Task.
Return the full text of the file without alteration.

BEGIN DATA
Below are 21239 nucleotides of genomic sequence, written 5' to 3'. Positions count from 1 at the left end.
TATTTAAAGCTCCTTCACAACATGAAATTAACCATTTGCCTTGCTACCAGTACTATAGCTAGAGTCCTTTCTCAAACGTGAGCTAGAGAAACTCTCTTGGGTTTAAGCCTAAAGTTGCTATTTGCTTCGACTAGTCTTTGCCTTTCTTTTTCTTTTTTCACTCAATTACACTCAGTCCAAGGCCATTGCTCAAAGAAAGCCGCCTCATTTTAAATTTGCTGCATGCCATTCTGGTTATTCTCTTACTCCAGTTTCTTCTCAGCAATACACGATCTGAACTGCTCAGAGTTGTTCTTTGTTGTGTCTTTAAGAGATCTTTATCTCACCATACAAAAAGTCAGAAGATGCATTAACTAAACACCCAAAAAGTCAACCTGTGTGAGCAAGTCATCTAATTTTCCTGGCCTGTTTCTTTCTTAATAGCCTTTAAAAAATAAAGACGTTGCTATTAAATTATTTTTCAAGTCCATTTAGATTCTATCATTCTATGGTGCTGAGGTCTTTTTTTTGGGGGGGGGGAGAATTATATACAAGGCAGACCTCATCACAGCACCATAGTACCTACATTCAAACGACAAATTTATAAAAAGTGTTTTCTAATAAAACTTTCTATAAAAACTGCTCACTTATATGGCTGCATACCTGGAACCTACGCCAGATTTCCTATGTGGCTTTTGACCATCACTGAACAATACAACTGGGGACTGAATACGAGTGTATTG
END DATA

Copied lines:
Below are 21239 nucleotides of genomic sequence, written 5' to 3'. Positions count from 1 at the left end.
TATTTAAAGCTCCTTCACAACATGAAATTAACCATTTGCCTTGCTACCAGTACTATAGCTAGAGTCCTTTCTCAAACGTGAGCTAGAGAAACTCTCTTGGGTTTAAGCCTAAAGTTGCTATTTGCTTCGACTAGTCTTTGCCTTTCTTTTTCTTTTTTCACTCAATTACACTCAGTCCAAGGCCATTGCTCAAAGAAAGCCGCCTCATTTTAAATTTGCTGCATGCCATTCTGGTTATTCTCTTACTCCAGTTTCTTCTCAGCAATACACGATCTGAACTGCTCAGAGTTGTTCTTTGTTGTGTCTTTAAGAGATCTTTATCTCACCATACAAAAAGTCAGAAGATGCATTAACTAAACACCCAAAAAGTCAACCTGTGTGAGCAAGTCATCTAATTTTCCTGGCCTGTTTCTTTCTTAATAGCCTTTAAAAAATAAAGACGTTGCTATTAAATTATTTTTCAAGTCCATTTAGATTCTATCATTCTATGGTGCTGAGGTCTTTTTTTTGGGGGGGGGGAGAATTATATACAAGGCAGACCTCATCACAGCACCATAGTACCTACATTCAAACGACAAATTTATAAAAAGTGTTTTCTAATAAAACTTTCTATAAAAACTGCTCACTTATATGGCTGCATACCTGGAACCTACGCCAGATTTCCTATGTGGCTTTTGACCATCACTGAACAATACAACTGGGGACTGAATACGAGTGTATTG